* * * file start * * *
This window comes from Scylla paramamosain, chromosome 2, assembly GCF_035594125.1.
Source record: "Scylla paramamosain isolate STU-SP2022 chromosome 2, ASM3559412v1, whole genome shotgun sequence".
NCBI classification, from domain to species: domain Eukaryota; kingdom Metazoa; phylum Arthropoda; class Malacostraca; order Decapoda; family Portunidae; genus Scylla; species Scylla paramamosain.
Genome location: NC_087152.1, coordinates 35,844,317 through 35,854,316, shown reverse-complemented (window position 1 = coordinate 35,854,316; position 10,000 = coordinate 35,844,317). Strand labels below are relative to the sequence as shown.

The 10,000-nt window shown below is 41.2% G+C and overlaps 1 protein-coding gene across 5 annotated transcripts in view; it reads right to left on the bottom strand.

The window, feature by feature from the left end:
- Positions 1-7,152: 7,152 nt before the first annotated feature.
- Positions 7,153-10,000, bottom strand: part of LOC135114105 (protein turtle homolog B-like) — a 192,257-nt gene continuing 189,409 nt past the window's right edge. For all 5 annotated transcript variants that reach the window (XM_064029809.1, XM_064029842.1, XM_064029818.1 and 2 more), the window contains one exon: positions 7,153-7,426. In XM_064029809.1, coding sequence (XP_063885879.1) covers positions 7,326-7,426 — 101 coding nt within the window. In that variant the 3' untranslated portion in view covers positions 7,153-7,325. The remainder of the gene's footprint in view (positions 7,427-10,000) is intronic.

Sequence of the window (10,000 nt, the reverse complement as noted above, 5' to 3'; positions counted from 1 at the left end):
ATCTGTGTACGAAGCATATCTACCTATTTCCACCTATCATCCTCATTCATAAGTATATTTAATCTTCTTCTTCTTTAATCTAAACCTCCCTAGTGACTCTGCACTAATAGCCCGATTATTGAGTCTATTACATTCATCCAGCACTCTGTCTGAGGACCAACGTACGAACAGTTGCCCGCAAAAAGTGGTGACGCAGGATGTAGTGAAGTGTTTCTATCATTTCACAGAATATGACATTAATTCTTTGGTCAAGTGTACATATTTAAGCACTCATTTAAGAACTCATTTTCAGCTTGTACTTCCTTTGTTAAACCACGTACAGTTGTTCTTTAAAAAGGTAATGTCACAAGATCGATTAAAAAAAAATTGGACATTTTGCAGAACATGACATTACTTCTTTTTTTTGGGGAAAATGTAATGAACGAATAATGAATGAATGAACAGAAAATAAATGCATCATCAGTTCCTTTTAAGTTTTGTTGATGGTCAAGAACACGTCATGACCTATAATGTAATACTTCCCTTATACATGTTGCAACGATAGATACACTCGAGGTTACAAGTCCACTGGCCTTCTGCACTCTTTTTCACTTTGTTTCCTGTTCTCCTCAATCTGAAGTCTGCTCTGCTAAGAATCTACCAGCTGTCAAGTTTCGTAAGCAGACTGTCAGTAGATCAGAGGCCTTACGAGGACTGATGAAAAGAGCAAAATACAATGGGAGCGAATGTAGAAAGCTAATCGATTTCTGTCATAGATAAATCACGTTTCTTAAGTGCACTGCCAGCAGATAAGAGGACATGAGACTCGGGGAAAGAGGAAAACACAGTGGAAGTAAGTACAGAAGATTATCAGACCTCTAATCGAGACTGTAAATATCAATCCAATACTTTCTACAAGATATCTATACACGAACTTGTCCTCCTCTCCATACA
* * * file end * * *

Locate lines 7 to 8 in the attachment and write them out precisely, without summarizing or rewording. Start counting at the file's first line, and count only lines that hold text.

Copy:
- Positions 1-7,152: 7,152 nt before the first annotated feature.
- Positions 7,153-10,000, bottom strand: part of LOC135114105 (protein turtle homolog B-like) — a 192,257-nt gene continuing 189,409 nt past the window's right edge. For all 5 annotated transcript variants that reach the window (XM_064029809.1, XM_064029842.1, XM_064029818.1 and 2 more), the window contains one exon: positions 7,153-7,426. In XM_064029809.1, coding sequence (XP_063885879.1) covers positions 7,326-7,426 — 101 coding nt within the window. In that variant the 3' untranslated portion in view covers positions 7,153-7,325. The remainder of the gene's footprint in view (positions 7,427-10,000) is intronic.